Monday, September 12, 2011

Harvest Monday: September 12, 2011

Each Monday, Daphne’s Dandelions hosts “Harvest Monday” where everyone can share links to their garden yield for the week. It’s fun to see what everyone is harvesting each week and how they are enjoying their homegrown produce.

I have been putting off the majority of my canning by freezing my tomatoes as they ripen. As of this week, the chest freezer was officially full. With a counter top full of ripe tomatoes, I had no choice but to get chopping.

I made a double batch of Zesty Salsa on Saturday. This seems to be the most time consuming canning project for me. I roasted the tomatoes and peppers on the grill before chopping. The tomatoes were grilled just until the skin splits eliminating the need to blanch the tomatoes. The skins slip right off in the same manner. The peppers were grilled until the skin is charred on all sides. Then they are placed in a glass bowl with a dinner plate on top. This makes it easy to skin the peppers before seeding and chopping.

I am slowly using up the remainder of the small onions harvested earlier in the season. I took some time and cleaned the onions the night before. These were simply chopped in the food processor and added to the pot. In the end, 16 half-pints of salsa were canned and extra was refrigerated to enjoy during the week.

Roasted Zesty Salsa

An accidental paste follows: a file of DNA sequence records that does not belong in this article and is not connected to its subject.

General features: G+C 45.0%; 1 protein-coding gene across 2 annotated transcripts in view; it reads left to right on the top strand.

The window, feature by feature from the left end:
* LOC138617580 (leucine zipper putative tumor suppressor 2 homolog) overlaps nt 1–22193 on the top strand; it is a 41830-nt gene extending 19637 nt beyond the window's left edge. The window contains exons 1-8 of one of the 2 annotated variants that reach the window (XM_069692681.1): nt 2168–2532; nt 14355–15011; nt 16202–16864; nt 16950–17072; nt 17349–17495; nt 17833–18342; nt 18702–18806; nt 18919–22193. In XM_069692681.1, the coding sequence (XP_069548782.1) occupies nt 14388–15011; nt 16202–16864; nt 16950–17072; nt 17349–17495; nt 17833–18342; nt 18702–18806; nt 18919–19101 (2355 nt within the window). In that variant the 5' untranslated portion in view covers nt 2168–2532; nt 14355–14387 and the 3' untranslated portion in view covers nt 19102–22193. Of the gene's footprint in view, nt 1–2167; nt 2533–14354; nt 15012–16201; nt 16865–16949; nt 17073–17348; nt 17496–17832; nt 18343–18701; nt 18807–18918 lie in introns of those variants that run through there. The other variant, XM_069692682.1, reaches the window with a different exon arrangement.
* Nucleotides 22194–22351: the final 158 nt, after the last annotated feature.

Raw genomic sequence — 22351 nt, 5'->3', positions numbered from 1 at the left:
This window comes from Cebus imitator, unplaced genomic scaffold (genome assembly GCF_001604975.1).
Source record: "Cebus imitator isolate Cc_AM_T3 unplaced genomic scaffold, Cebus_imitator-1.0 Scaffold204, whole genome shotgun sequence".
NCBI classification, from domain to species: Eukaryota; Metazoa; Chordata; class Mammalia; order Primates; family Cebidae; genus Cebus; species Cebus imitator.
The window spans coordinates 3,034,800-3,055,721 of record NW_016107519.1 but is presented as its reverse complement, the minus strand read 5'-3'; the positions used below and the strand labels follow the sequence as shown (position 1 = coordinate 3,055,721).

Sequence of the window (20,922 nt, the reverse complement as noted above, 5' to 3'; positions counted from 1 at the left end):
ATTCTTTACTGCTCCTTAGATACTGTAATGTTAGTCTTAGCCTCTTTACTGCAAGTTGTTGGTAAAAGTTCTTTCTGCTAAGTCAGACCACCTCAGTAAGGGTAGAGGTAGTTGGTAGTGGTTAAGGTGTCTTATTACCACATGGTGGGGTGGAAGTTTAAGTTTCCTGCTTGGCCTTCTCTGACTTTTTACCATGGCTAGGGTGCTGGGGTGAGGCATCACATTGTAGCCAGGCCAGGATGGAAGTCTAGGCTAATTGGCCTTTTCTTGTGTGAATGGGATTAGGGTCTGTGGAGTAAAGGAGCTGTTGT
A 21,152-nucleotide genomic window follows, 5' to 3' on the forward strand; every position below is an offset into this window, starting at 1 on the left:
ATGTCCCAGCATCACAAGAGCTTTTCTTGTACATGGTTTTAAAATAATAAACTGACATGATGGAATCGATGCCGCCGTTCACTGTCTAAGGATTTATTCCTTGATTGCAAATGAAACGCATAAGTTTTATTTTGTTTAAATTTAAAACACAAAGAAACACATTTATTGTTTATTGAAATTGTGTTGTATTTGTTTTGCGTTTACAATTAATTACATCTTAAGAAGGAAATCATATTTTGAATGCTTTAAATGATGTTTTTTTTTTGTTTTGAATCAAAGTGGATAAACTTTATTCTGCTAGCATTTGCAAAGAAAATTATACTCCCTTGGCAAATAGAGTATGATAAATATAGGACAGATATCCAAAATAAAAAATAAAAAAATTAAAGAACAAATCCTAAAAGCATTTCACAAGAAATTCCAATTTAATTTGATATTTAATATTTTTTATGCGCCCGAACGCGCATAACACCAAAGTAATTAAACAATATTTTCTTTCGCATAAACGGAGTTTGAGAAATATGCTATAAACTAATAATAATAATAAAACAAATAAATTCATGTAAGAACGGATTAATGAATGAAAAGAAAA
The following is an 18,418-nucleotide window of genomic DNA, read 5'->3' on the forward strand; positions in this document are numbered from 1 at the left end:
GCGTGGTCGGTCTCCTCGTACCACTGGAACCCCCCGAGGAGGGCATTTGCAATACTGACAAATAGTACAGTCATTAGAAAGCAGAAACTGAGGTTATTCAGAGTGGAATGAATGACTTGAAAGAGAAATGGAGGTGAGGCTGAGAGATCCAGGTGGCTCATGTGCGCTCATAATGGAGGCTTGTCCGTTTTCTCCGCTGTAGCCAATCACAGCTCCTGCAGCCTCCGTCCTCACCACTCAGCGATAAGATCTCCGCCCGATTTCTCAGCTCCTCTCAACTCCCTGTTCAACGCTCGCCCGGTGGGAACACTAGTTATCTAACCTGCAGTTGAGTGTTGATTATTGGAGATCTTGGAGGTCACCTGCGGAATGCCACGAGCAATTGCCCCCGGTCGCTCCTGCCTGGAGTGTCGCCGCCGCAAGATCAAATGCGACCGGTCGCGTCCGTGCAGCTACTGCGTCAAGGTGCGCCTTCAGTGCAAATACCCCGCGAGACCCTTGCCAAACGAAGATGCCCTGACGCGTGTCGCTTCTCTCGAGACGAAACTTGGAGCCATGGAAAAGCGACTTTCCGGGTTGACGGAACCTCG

Sunday began with washing, weighing, and running the remainder of the ripe tomatoes through the Food Strainer to make a batch of "Seasoned Tomato Sauce" (Ball Blue Book of Preserving). I let the sauce simmer for most of the day until thickened. We used some of the sauce for dinner, reserved some for later in the week, then canned 9 pints.

Tomato Sauce

Pole Beans are still producing. I delayed picking them last week because it rains from Lee stayed around all week. There were quite a few beans ready for me to harvest this weekend. These have been washed and stored in the refrigerator for now, but will require another batch of canning during the week.

Mixed String Beans

A few squash were harvested:

Zucchini, Spaghetti, and Delicata Squash

A nice batch of apples collected and will be used for apple sauce:

Apples

The first fall raspberries are beginning to ripen and we are harvesting a handful every day or so:

Raspberries